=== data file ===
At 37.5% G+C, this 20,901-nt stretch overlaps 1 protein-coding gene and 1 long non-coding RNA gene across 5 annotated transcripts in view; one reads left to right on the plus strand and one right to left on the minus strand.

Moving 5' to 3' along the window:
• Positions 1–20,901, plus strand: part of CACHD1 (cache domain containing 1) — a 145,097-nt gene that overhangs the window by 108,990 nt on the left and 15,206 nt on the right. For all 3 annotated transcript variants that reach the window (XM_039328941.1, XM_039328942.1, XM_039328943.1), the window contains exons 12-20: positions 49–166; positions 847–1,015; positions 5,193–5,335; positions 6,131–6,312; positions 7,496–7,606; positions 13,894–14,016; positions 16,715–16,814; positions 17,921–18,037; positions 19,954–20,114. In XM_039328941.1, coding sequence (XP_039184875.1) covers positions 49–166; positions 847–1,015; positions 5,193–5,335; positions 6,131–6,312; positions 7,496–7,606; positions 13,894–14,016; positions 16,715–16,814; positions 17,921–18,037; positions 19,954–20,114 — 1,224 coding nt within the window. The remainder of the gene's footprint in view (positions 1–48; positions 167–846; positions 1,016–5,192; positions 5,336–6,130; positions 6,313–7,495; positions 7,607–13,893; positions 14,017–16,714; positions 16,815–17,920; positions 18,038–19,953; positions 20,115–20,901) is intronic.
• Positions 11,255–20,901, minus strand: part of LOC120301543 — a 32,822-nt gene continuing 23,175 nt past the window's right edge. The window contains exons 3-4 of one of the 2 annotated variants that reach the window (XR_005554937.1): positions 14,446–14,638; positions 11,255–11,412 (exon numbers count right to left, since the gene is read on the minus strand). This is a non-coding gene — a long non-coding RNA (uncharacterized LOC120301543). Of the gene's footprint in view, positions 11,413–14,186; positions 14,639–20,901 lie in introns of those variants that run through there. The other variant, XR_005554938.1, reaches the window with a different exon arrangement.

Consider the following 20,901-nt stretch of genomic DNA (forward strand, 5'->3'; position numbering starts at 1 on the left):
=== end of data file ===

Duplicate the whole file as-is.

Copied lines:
At 37.5% G+C, this 20,901-nt stretch overlaps 1 protein-coding gene and 1 long non-coding RNA gene across 5 annotated transcripts in view; one reads left to right on the plus strand and one right to left on the minus strand.

Moving 5' to 3' along the window:
• Positions 1–20,901, plus strand: part of CACHD1 (cache domain containing 1) — a 145,097-nt gene that overhangs the window by 108,990 nt on the left and 15,206 nt on the right. For all 3 annotated transcript variants that reach the window (XM_039328941.1, XM_039328942.1, XM_039328943.1), the window contains exons 12-20: positions 49–166; positions 847–1,015; positions 5,193–5,335; positions 6,131–6,312; positions 7,496–7,606; positions 13,894–14,016; positions 16,715–16,814; positions 17,921–18,037; positions 19,954–20,114. In XM_039328941.1, coding sequence (XP_039184875.1) covers positions 49–166; positions 847–1,015; positions 5,193–5,335; positions 6,131–6,312; positions 7,496–7,606; positions 13,894–14,016; positions 16,715–16,814; positions 17,921–18,037; positions 19,954–20,114 — 1,224 coding nt within the window. The remainder of the gene's footprint in view (positions 1–48; positions 167–846; positions 1,016–5,192; positions 5,336–6,130; positions 6,313–7,495; positions 7,607–13,893; positions 14,017–16,714; positions 16,815–17,920; positions 18,038–19,953; positions 20,115–20,901) is intronic.
• Positions 11,255–20,901, minus strand: part of LOC120301543 — a 32,822-nt gene continuing 23,175 nt past the window's right edge. The window contains exons 3-4 of one of the 2 annotated variants that reach the window (XR_005554937.1): positions 14,446–14,638; positions 11,255–11,412 (exon numbers count right to left, since the gene is read on the minus strand). This is a non-coding gene — a long non-coding RNA (uncharacterized LOC120301543). Of the gene's footprint in view, positions 11,413–14,186; positions 14,639–20,901 lie in introns of those variants that run through there. The other variant, XR_005554938.1, reaches the window with a different exon arrangement.

Consider the following 20,901-nt stretch of genomic DNA (forward strand, 5'->3'; position numbering starts at 1 on the left):